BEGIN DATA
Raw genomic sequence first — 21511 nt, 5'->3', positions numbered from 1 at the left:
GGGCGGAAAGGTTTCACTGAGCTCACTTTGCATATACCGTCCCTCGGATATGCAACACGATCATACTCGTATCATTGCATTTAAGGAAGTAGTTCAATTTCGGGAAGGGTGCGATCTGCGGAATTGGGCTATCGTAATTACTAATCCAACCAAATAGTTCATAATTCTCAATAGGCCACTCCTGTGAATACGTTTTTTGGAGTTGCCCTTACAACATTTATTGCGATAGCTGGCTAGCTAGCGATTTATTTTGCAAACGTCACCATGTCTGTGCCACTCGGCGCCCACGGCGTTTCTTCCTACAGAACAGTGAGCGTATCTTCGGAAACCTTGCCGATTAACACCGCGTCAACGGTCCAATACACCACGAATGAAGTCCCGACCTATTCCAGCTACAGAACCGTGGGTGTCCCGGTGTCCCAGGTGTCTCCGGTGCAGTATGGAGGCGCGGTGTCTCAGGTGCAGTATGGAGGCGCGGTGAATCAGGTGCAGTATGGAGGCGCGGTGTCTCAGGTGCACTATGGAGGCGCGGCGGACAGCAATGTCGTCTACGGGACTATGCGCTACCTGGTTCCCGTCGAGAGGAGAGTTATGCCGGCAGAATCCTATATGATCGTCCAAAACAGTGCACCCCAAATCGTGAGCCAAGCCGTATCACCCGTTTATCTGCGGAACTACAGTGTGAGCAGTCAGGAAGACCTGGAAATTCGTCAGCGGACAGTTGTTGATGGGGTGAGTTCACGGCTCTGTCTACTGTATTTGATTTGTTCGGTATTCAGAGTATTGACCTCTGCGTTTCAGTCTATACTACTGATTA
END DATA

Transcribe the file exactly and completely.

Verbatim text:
Raw genomic sequence first — 21511 nt, 5'->3', positions numbered from 1 at the left:
GGGCGGAAAGGTTTCACTGAGCTCACTTTGCATATACCGTCCCTCGGATATGCAACACGATCATACTCGTATCATTGCATTTAAGGAAGTAGTTCAATTTCGGGAAGGGTGCGATCTGCGGAATTGGGCTATCGTAATTACTAATCCAACCAAATAGTTCATAATTCTCAATAGGCCACTCCTGTGAATACGTTTTTTGGAGTTGCCCTTACAACATTTATTGCGATAGCTGGCTAGCTAGCGATTTATTTTGCAAACGTCACCATGTCTGTGCCACTCGGCGCCCACGGCGTTTCTTCCTACAGAACAGTGAGCGTATCTTCGGAAACCTTGCCGATTAACACCGCGTCAACGGTCCAATACACCACGAATGAAGTCCCGACCTATTCCAGCTACAGAACCGTGGGTGTCCCGGTGTCCCAGGTGTCTCCGGTGCAGTATGGAGGCGCGGTGTCTCAGGTGCAGTATGGAGGCGCGGTGAATCAGGTGCAGTATGGAGGCGCGGTGTCTCAGGTGCACTATGGAGGCGCGGCGGACAGCAATGTCGTCTACGGGACTATGCGCTACCTGGTTCCCGTCGAGAGGAGAGTTATGCCGGCAGAATCCTATATGATCGTCCAAAACAGTGCACCCCAAATCGTGAGCCAAGCCGTATCACCCGTTTATCTGCGGAACTACAGTGTGAGCAGTCAGGAAGACCTGGAAATTCGTCAGCGGACAGTTGTTGATGGGGTGAGTTCACGGCTCTGTCTACTGTATTTGATTTGTTCGGTATTCAGAGTATTGACCTCTGCGTTTCAGTCTATACTACTGATTA